The International Economy as a Source of and Restraint on United States Inflation
The balance of payments, changes in our terms of trade, and other foreign influences are widely believed to be a major, if not the dominant, cause of U.S. inflation. This is possible only if the international economy has caused a significant increase in the growth rate of the nominal quantity of money sup-plied, a significant decrease in the growth rate of the real quantity of money demanded, or both. Unlike non reserve countries maintaining pegged exchange rates, the balance of payments need not influence the growth rate of the nominal quantity of money supplied by the Federal Reserve System. The Fed's reaction function is estimated and no effects of the (scaled) balance-of-payments can be detected. Noris found any other channel by which the international economy has affected the growth rate of the nominal money supply. Changes in the terms of trade will cause some transitory self-reversing effects on real income, real money demand, and the price level and also some permanent shifts in these variables. Because the permanent shifts in the level are nonrecurring, they average out when we examine the average growth rate over substantial periods. Indeed for four year averages, all autonomous variability (domestic and foreign) contributes negligibly (standard error of O.4 percent per annum) to variations in average inflation. Thus, except possibly a supporting role in the short run, international economy has contributed negligibly to U.S. inflation.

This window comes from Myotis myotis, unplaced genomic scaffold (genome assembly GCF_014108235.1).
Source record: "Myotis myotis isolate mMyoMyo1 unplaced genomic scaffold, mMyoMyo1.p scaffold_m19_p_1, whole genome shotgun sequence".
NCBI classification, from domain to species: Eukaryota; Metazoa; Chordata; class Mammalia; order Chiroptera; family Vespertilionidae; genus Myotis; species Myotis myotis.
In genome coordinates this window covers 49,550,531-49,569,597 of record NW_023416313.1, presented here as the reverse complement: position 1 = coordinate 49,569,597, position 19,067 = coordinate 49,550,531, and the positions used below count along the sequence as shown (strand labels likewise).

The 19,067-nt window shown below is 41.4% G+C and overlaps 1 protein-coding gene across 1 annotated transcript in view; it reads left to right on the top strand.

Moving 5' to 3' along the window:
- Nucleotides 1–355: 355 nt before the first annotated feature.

Published: Darby, Michael R. "The International Economy as a Source of and Restraint on United States Inflation." Inflation: Causes, Consequents, and Control, edited by William A. Gale. Cambridge: Oelgeschlager, Gunn & Hain, Publishers, Inc, 1981.